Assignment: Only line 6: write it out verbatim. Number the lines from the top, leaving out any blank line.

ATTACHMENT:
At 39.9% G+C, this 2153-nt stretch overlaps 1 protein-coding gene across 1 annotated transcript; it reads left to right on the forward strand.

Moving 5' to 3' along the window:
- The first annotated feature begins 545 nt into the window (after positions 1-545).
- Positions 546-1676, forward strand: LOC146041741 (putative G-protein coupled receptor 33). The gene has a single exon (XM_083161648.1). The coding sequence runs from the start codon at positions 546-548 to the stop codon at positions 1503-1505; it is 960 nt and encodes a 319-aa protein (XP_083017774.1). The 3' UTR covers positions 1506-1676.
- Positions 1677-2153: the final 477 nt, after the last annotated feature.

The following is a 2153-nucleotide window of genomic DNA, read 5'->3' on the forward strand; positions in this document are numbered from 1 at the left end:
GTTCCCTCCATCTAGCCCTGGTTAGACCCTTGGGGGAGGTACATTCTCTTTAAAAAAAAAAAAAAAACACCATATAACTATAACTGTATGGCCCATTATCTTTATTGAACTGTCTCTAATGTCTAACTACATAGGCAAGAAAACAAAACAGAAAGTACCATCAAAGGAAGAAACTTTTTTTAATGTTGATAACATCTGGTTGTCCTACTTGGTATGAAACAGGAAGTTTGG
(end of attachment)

The following is a 2153-nucleotide window of genomic DNA, read 5'->3' on the forward strand; positions in this document are numbered from 1 at the left end: